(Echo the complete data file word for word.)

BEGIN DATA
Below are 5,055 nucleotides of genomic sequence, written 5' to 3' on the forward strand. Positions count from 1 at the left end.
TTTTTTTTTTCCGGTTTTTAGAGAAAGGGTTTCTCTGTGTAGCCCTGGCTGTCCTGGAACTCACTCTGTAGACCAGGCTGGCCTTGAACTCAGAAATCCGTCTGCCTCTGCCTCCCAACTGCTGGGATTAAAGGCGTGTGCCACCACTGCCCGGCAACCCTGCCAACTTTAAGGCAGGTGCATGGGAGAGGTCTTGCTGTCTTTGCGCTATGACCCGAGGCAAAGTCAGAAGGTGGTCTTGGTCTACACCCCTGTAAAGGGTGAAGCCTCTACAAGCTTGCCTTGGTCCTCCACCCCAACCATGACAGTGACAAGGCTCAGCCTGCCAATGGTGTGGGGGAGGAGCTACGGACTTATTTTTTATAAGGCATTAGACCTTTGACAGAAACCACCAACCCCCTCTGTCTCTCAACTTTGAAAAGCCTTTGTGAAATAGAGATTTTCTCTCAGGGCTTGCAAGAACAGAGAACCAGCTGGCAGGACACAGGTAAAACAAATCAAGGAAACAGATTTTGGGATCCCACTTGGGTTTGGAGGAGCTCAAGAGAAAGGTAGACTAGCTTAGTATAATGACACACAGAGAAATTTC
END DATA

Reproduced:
Below are 5,055 nucleotides of genomic sequence, written 5' to 3' on the forward strand. Positions count from 1 at the left end.
TTTTTTTTTTCCGGTTTTTAGAGAAAGGGTTTCTCTGTGTAGCCCTGGCTGTCCTGGAACTCACTCTGTAGACCAGGCTGGCCTTGAACTCAGAAATCCGTCTGCCTCTGCCTCCCAACTGCTGGGATTAAAGGCGTGTGCCACCACTGCCCGGCAACCCTGCCAACTTTAAGGCAGGTGCATGGGAGAGGTCTTGCTGTCTTTGCGCTATGACCCGAGGCAAAGTCAGAAGGTGGTCTTGGTCTACACCCCTGTAAAGGGTGAAGCCTCTACAAGCTTGCCTTGGTCCTCCACCCCAACCATGACAGTGACAAGGCTCAGCCTGCCAATGGTGTGGGGGAGGAGCTACGGACTTATTTTTTATAAGGCATTAGACCTTTGACAGAAACCACCAACCCCCTCTGTCTCTCAACTTTGAAAAGCCTTTGTGAAATAGAGATTTTCTCTCAGGGCTTGCAAGAACAGAGAACCAGCTGGCAGGACACAGGTAAAACAAATCAAGGAAACAGATTTTGGGATCCCACTTGGGTTTGGAGGAGCTCAAGAGAAAGGTAGACTAGCTTAGTATAATGACACACAGAGAAATTTC